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My dearest friend's mum has died. How can I best support him?(3 Posts)
I have a fantastic friend whose mum died today after a long battle with a horrible illness. I don't want to be too specific as it feels strange to be posting about someone else's grief.
He has been there for me through thick and thin, listened to my (frankly patheticcompared to this) woes, picked me up off the floor etc. What I am trying to say is that he has been a fabulous friend.
We no longer live close to each other and he has understandably said he is not up to talking.
He is single and does not have many friends close by. I only mention this to explain that he doesn't have a partner to help him through this.
I want to help him, to take away some of his pain but he has asked for space and I realise this is about him obviously and not me and I must respect that. I feel. he is a person who bottles his feelings up and doesnnnnn ask for help very easily.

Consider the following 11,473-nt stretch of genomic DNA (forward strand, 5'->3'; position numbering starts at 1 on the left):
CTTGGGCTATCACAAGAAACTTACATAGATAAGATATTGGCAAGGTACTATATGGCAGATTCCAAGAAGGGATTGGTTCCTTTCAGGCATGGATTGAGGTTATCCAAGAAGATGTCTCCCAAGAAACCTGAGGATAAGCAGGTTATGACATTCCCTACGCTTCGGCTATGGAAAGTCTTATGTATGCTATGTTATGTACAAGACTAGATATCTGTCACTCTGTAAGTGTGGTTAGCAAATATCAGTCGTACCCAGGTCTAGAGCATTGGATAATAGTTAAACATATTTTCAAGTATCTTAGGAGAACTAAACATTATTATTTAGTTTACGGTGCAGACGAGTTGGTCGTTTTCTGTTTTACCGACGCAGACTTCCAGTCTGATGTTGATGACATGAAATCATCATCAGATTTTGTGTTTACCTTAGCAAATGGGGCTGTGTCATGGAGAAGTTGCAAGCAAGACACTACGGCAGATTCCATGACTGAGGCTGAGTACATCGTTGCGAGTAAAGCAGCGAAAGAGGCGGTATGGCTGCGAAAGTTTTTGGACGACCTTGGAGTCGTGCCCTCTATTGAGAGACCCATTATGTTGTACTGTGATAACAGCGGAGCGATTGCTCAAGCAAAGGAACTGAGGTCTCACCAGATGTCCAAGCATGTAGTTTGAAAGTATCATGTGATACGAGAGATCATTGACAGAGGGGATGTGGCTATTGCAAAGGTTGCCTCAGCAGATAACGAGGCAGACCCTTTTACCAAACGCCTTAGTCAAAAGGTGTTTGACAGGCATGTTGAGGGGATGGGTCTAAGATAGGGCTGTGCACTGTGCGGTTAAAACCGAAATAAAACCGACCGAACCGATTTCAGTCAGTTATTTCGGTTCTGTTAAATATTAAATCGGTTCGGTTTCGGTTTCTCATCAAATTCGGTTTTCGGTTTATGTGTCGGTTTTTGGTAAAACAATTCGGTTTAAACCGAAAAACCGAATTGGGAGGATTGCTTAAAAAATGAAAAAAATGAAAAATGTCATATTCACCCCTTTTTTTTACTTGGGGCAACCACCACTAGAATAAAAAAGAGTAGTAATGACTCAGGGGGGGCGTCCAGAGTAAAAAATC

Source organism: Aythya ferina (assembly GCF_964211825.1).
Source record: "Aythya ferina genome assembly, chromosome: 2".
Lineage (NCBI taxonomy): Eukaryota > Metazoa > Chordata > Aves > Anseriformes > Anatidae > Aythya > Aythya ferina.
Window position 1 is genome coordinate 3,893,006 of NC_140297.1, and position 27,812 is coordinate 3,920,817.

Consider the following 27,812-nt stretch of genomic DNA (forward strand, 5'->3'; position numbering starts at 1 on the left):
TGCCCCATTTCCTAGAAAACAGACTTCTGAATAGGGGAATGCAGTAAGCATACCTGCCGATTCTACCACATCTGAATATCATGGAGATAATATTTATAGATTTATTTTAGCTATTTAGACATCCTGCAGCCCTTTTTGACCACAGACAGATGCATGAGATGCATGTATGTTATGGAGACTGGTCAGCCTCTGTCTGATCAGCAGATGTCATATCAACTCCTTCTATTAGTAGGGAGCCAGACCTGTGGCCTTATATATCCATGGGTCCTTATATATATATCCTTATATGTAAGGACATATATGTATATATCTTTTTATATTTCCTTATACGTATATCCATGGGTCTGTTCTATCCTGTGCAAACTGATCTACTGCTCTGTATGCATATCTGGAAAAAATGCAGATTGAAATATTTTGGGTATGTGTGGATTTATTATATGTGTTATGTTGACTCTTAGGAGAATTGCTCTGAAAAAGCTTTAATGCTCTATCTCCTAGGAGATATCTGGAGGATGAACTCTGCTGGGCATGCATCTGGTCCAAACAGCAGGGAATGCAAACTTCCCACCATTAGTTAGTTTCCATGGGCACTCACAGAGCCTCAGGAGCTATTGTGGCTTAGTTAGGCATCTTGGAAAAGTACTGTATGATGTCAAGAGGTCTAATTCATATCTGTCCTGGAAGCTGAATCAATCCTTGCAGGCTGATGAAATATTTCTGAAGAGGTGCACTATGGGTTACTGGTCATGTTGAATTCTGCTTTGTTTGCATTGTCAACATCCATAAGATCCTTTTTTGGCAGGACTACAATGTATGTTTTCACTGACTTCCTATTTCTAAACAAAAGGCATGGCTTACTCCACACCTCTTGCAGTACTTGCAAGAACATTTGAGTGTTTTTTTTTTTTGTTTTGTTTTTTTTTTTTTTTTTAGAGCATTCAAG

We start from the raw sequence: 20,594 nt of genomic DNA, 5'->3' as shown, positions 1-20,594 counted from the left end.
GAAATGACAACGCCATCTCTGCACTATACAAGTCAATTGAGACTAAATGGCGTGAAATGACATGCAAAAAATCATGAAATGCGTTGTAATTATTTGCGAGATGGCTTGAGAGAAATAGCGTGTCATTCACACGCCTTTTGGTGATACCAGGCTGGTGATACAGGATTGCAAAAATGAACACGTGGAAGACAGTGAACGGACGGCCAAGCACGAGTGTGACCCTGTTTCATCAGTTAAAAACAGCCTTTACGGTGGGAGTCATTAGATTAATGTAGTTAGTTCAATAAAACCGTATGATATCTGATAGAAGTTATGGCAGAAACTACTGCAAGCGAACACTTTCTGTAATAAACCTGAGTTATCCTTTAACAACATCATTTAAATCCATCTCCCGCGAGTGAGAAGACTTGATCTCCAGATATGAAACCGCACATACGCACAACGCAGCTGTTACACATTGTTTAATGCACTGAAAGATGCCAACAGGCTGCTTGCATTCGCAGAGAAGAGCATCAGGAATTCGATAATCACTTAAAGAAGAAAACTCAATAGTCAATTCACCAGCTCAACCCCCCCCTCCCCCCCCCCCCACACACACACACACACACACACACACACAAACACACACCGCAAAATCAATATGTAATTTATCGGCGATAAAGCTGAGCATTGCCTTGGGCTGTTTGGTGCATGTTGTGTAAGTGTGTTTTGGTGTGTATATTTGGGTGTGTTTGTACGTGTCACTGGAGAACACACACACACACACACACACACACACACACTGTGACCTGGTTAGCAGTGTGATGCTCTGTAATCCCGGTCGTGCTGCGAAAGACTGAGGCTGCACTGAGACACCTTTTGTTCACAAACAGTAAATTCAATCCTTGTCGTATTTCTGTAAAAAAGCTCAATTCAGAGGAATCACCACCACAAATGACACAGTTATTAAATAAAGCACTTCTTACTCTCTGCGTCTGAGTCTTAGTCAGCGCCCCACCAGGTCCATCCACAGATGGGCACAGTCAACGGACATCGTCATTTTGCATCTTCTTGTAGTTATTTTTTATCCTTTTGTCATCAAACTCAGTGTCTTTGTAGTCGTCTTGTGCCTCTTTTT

Can anyone help me by suggesting how I can be a good friend without interfering?
My mother died five years ago, something that is still very raw for me as she was my best friend, like your friends mother, after a long illness.
The worst thing for me was when people didn't and still don't talk about her - like she just didn't exsist. Even immediately after her loss, they wouldn't speak about her. I found this so hurtful - I didn't really want to talk either but wanted to be able to mention her name with people looking emabarrassed and looking away. Grief is such a dreadful complex thing and the best thing I think you can do for your friend is let him know you are there for him - send a card or flowers - some kind of gesture that demonstrates your shoulder for him should he need it.
Not everyone wants to open up, that will be up to him. It is very early for him in his grief. Hope this helps
These sorts of threads always bring a lump to my throat.
Hippohead, I would say be lead by your friend. If he needs time alone then let him...BUT be sure that he knows if or when he wants to talk then you are always available. I would probably make the offer of an ear/shoulder, etc, very gently but on a relatively regular basis. IMO, people that don't want to talk at the beginning but who do later on then find that people stop offering support because they think the person is coping.
Hope this makes sense and that it maybe helps. xx